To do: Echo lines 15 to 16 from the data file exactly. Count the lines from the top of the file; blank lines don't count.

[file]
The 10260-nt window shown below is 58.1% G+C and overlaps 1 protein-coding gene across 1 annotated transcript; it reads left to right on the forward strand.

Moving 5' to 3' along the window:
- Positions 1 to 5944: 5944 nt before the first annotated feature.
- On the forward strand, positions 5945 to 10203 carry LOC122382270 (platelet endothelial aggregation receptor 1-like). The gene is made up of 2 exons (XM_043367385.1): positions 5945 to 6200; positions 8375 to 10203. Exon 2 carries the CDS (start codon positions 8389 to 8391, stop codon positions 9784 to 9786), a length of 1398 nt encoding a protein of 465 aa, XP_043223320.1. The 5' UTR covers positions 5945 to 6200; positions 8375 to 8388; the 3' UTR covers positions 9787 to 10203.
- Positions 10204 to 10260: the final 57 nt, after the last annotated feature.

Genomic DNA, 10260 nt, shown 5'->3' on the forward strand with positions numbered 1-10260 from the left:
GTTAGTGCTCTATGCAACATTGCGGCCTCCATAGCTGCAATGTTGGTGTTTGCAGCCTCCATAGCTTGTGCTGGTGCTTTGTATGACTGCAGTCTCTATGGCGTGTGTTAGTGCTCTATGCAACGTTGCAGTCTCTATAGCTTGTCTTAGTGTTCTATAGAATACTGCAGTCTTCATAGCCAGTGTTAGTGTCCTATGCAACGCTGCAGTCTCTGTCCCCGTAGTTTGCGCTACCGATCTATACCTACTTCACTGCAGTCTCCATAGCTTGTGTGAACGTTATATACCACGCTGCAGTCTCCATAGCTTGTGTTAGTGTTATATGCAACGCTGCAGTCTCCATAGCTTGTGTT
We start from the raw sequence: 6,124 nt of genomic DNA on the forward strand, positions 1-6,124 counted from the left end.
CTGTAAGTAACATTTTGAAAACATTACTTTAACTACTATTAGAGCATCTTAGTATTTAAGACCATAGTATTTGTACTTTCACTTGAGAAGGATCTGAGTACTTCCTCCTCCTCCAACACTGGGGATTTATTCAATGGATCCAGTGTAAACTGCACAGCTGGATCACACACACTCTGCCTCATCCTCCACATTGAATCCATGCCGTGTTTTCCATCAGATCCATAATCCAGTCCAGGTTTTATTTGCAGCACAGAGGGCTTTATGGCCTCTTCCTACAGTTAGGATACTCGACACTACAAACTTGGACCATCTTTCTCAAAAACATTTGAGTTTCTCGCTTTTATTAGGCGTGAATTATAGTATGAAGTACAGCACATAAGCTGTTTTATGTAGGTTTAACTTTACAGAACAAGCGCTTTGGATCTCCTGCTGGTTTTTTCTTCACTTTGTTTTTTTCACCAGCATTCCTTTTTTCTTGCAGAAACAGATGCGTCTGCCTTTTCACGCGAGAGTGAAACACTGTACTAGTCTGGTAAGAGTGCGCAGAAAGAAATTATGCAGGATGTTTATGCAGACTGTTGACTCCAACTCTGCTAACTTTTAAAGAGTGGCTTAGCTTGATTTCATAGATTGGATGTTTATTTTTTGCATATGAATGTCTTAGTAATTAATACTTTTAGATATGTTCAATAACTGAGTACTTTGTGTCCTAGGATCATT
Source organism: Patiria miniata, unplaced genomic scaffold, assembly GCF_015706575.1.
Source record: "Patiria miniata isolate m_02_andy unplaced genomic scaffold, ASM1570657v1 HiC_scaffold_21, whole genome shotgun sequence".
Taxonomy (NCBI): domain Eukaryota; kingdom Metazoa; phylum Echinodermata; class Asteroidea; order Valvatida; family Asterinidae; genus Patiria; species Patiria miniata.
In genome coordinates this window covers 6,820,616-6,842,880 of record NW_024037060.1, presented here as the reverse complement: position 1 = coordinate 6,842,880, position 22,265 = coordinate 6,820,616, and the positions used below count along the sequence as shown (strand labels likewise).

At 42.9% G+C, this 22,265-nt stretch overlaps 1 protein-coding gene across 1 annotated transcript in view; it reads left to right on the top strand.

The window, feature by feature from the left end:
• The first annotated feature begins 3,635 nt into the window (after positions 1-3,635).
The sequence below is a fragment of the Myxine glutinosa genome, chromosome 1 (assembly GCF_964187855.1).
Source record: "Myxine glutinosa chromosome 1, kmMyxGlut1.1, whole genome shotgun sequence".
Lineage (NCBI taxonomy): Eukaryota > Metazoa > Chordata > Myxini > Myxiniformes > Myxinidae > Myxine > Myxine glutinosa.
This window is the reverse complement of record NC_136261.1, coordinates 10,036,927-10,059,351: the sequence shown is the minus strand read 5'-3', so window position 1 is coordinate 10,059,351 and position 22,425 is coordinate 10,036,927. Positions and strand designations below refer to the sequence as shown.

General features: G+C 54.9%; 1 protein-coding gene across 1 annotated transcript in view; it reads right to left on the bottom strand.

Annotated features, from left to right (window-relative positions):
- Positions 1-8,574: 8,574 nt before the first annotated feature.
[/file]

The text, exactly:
The window, feature by feature from the left end:
• The first annotated feature begins 3,635 nt into the window (after positions 1-3,635).